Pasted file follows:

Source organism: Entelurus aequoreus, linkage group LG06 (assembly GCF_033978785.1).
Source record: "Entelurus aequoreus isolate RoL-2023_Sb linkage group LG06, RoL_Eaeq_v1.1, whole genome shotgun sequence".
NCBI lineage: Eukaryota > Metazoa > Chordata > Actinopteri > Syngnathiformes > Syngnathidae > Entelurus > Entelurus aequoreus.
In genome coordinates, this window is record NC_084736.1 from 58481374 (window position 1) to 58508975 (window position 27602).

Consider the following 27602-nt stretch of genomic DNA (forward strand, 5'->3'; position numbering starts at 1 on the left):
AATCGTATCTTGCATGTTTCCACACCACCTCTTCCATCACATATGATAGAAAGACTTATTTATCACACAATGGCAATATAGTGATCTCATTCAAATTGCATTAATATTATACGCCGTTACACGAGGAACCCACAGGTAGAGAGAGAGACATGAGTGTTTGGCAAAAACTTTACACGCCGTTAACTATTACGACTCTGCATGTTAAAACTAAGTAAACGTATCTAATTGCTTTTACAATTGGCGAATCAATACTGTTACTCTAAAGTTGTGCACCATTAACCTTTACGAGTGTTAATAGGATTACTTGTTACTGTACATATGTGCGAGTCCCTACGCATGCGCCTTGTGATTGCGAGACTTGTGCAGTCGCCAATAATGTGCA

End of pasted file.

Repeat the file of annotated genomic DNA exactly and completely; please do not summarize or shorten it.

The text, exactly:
Source organism: Entelurus aequoreus, linkage group LG06 (assembly GCF_033978785.1).
Source record: "Entelurus aequoreus isolate RoL-2023_Sb linkage group LG06, RoL_Eaeq_v1.1, whole genome shotgun sequence".
NCBI lineage: Eukaryota > Metazoa > Chordata > Actinopteri > Syngnathiformes > Syngnathidae > Entelurus > Entelurus aequoreus.
In genome coordinates, this window is record NC_084736.1 from 58481374 (window position 1) to 58508975 (window position 27602).

Consider the following 27602-nt stretch of genomic DNA (forward strand, 5'->3'; position numbering starts at 1 on the left):
AATCGTATCTTGCATGTTTCCACACCACCTCTTCCATCACATATGATAGAAAGACTTATTTATCACACAATGGCAATATAGTGATCTCATTCAAATTGCATTAATATTATACGCCGTTACACGAGGAACCCACAGGTAGAGAGAGAGACATGAGTGTTTGGCAAAAACTTTACACGCCGTTAACTATTACGACTCTGCATGTTAAAACTAAGTAAACGTATCTAATTGCTTTTACAATTGGCGAATCAATACTGTTACTCTAAAGTTGTGCACCATTAACCTTTACGAGTGTTAATAGGATTACTTGTTACTGTACATATGTGCGAGTCCCTACGCATGCGCCTTGTGATTGCGAGACTTGTGCAGTCGCCAATAATGTGCA